Picture one elfin-faced woman, dressed in black, with a crop of spiky hair and a mischievous grin, on stage with a violin, talking in her soft American accent about dogs. Then picture one of the largest, most vibrant and innovative arts festivals in Europe. Add to that ice-cream, fish and chips, deckchairs and a pier. What do they all have in common?
Some call her "the godmother of the avant-garde". Some list her past achievements: multi-instrumentalist, performance artist, composer, poet, singer; plucked from the 1970s New York Loft avant-garde scene and signed to Warner Brothers, her 1981 single "O Superman" was a surprise worldwide hit. It influenced the likes of Peter Gabriel, Kate Bush and countless popular music and visual artists. She continues to release albums to the present day. Some may cite the importance of her marriage to and recording work with the late rock musician Lou Reed. She is known for her public human rights campaigning, alongside other arts pioneers such as modern classical composer Phillip Glass, against President Obama's "right to detain indefinitely" ruling, made law in 2013.
However, hot on the heels of a major live performance at Madison Square Garden, May 2016 sees Laurie Anderson coming to Brighton as Guest Director of the Festival. In so doing, she fuses her own highly original spark, with the experimental, the off-the-wall, the downright kooky, the quirky and the sheer creativity so characteristic of the city. This year, thanks to her, the celebration of the off-the-wall perspective, takes centre stage.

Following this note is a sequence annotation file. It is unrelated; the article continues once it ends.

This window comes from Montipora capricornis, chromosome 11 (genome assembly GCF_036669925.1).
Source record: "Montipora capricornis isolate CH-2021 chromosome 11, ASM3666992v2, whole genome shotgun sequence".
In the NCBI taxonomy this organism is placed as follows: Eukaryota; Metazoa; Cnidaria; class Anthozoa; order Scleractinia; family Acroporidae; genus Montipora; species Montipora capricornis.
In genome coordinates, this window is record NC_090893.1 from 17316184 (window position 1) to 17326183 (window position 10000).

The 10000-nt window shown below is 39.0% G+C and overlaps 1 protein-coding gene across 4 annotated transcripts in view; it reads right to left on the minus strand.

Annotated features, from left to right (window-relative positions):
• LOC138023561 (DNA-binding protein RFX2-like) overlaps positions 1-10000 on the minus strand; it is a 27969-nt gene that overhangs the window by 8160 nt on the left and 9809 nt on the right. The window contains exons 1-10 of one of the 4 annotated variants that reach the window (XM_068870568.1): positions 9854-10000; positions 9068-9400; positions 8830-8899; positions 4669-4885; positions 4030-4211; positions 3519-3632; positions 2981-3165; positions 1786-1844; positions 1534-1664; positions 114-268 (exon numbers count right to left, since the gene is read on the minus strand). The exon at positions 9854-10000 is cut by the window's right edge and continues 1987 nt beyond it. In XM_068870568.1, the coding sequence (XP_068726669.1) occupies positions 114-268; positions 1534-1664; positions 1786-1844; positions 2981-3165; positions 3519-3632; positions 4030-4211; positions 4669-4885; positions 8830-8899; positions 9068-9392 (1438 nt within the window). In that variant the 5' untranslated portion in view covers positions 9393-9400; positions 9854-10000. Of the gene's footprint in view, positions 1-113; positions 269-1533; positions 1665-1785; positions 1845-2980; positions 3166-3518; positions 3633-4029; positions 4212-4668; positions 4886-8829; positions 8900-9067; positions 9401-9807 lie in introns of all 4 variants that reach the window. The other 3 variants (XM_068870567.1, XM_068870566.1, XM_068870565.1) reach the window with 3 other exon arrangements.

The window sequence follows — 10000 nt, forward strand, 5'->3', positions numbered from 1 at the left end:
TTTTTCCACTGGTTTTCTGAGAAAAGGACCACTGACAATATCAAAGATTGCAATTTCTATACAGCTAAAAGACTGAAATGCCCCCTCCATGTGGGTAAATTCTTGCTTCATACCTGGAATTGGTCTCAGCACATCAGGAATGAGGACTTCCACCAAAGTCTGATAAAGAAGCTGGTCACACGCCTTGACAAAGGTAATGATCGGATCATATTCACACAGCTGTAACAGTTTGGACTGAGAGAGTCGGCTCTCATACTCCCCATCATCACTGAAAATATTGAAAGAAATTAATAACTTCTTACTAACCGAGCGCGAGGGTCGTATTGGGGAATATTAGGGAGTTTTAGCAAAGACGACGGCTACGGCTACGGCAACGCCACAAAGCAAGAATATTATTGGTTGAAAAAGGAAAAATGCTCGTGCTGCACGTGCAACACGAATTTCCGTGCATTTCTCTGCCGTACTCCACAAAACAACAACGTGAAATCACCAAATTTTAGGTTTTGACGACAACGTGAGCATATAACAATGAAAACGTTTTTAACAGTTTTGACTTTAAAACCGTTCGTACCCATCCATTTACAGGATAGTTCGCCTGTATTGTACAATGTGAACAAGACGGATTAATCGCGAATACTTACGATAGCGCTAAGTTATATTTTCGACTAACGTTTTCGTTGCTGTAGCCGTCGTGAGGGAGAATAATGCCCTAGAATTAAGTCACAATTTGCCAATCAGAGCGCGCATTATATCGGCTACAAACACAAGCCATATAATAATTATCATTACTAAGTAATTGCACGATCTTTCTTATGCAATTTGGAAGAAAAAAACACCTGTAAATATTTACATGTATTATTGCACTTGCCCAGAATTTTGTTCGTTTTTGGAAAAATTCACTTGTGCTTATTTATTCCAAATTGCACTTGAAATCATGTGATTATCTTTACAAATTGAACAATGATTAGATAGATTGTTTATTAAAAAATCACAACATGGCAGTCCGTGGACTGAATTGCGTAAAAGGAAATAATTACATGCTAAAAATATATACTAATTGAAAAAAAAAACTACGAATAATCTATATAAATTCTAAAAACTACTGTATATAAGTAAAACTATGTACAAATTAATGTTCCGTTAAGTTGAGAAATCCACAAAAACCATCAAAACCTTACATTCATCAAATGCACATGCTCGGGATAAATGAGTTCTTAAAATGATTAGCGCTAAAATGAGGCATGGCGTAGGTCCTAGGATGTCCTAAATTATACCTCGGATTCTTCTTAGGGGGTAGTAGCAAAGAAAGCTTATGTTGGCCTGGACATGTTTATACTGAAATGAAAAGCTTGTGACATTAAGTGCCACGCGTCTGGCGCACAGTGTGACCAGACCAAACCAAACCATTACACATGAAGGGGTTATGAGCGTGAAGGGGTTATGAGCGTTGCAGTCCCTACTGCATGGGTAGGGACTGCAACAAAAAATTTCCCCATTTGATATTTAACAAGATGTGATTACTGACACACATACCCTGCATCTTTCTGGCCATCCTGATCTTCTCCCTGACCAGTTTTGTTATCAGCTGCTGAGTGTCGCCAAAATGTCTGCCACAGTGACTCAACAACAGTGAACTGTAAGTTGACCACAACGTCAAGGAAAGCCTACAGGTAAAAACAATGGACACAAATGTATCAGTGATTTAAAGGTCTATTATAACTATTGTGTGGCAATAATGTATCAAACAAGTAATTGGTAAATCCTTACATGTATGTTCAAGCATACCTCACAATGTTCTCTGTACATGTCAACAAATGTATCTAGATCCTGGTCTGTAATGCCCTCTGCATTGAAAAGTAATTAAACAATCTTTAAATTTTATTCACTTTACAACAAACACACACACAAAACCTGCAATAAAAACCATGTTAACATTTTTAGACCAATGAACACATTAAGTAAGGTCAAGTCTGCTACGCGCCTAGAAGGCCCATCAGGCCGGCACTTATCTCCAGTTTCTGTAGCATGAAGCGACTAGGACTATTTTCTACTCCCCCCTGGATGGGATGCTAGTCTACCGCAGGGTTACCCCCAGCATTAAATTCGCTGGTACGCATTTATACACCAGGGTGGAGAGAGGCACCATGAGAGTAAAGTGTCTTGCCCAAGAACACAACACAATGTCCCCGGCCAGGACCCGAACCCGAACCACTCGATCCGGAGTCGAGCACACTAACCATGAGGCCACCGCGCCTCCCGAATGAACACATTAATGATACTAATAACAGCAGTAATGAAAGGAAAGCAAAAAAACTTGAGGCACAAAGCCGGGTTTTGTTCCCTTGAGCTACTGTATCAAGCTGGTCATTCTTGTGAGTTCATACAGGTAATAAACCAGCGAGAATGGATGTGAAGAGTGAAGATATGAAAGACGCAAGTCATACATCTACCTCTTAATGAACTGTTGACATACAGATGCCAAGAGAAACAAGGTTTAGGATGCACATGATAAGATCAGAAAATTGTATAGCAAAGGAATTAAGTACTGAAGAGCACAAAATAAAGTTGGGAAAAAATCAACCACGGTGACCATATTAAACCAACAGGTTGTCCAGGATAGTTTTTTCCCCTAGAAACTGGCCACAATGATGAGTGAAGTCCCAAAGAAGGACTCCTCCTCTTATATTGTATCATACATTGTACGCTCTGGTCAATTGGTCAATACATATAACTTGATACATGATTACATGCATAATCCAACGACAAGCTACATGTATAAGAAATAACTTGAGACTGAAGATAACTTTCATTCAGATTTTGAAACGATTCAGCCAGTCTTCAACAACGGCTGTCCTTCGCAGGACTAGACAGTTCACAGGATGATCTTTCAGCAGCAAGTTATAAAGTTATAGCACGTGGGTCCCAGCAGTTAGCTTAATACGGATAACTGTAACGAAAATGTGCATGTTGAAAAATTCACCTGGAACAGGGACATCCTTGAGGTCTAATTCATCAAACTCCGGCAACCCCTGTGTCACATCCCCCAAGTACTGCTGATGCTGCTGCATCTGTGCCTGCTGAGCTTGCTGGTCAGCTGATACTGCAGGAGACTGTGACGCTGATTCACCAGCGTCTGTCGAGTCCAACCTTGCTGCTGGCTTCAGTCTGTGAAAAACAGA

So what does she have to do with jazz?
Firstly, any art form draws its lifeblood from thinking out of the box. Jazz is no exception to this. Every so often a sharp injection of the wild and wacky, not to mention the drawing of inspiration from the world around us, the environment and from the socio-political context of our lives, can be very much needed. As Lester Young said " You gotta do it your way. Or it ain't music!” For example, I perform Bellydance, often with live Middle Eastern musicians, and I also write poetry and short stories. In this way, I can draw elements from different visual media, and different art forms, into my jazz vocal performances, which I have done as part of the Brighton Fringe 2015 and also at Brighton Museum and Art Gallery.
Secondly, the influences of experimental music, to 20th century performance art and rock visionaries such as Lou Reed, Nico, John Cage and Yoko Ono, and contemporary performance poets such as Kate Tempest, are bound to make themselves felt at some point in the development of the music when seen from a wider arts perspective. This can be from many different perspectives, say multi-genre or multicultural. Musically, the avant-garde and jazz have improvisation and a willingness to experiment as part of their intrinsic nature.
The work of ethereal, post-feminist Laurie Anderson may seem a far cry from the influence of savvy jazz mentor Lester Young. Yet the New York avant-garde scene from which she comes and the jazz world, have often collided and coincided in their respective histories.
The 1970s "loft jazz" scene saw the New York-based film-maker Robert Palmer documenting both genres of music in the clubs and live jam sessions often illegally taking place in the city's disused industrial lofts. Avant-garde and jazz cognoscenti were united in their following of John Coltrane, Pharaoh Sanders and Sun Ra.